WICB and WIPA combine to help West Indies set unwanted record
Directly as a result of the farcical WIPA v WICB
impasse, West Indies provided Bangladesh its 2nd ever test win a couple of days ago
Players are totally entitled to receive contracts, but in the absence of these contracts, is industrial action in a sporting scenario the right option? It is not as though the West Indies players were blameless. They didn't have contracts because they refused to sign the contracts that the WICB offered. Did the WICB offer favourable terms? Perhaps not. As it is, West Indies cricket has suffered majorly in the past couple of years with sponsors pulling out.
Would Digicel, the current sponsor, have had the right to demand that the WICB field a XI that would enhance the Digicel brand? Wouldn't Digicel's contract with the WICB have referred to WICB attempting to/ensure that the best players turned out for the West Indies? It's quite obvious that Digicel wouldn't like to have been associated with a side led by Floyd Reifer, who got a birthday present in the form of the captaincy a couple of weeks before his 37th birthday. It's like England naming Ian Ward or Aftab Habib captain and India naming Vijay Bharadwaj skipper. Of course, one thing is for sure - captaincy has a positive impact on Reifer's batting. His batting average went up by a whopping 36% (7.87 to 10.7).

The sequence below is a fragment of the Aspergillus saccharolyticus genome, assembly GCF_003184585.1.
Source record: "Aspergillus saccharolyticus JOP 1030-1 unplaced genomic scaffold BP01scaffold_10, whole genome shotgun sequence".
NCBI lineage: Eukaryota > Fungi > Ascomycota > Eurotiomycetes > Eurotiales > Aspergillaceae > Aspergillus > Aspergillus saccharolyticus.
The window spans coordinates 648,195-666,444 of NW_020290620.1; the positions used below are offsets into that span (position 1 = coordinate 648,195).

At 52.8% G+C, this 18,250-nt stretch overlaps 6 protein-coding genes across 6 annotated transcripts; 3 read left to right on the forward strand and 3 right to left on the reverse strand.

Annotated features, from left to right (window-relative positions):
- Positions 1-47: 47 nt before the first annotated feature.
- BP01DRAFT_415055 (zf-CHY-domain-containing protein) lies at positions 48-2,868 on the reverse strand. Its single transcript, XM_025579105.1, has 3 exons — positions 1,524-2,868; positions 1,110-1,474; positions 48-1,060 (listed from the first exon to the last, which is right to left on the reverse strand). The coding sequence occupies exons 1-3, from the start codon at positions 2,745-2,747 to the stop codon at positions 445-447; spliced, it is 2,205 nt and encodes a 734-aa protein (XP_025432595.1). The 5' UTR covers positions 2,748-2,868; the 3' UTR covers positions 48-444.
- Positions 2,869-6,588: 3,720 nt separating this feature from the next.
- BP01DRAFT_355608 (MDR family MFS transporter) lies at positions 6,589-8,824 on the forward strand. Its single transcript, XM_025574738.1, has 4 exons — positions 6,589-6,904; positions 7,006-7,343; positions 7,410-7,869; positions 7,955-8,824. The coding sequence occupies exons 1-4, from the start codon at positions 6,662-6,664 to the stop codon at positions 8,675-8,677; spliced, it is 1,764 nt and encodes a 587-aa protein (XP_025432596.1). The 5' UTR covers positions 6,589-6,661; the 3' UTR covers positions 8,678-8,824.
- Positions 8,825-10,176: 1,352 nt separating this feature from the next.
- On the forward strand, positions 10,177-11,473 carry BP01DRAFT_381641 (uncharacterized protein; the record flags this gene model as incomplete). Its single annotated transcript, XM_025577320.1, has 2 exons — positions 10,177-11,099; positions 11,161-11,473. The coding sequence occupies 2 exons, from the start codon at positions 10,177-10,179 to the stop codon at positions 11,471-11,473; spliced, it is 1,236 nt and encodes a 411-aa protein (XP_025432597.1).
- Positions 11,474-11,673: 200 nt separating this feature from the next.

The reality is that regardless of the result of the game, no side would have "won" or proved anything. Had West Indies' B side beaten Bangladesh, it would have told us that Bangladesh aren't even good enough to beat a second string WI XI. Now that Bangladesh have won, as a corollary, it implies that West Indies cricket is so much lacking in depth that a 2nd XI loses to Bangladesh. I suspect with the exception of perhaps New Zealand, every other country's 2nd XI should be able to beat Bangladesh.
As a result of the feud between the cricket board and the players, the test had 9 debutants (7 for West Indies, 2 for Bangladesh) and this is the first time since 1961 that 9 or more players have debuted
in a test that wasn't the first test played by a country (or the first one played after a prolonged break).
Bangladesh v India in 2000 had 14 debuts, Zimbabwe v India in 1992 had 10 debuts (all the Zimbabwe players except Traicos), West Indies v South Africa in 1992 had 13 debuts (South Africa's first test after re-admission) and Sri Lanka v England in 1982 had 12 debuts. Most of the other games that had a lot of debuts were those played shortly after World War II.
Labels: bangladesh, contracts, debut, industrial action, statistic, strike, west indies, wicb, wipa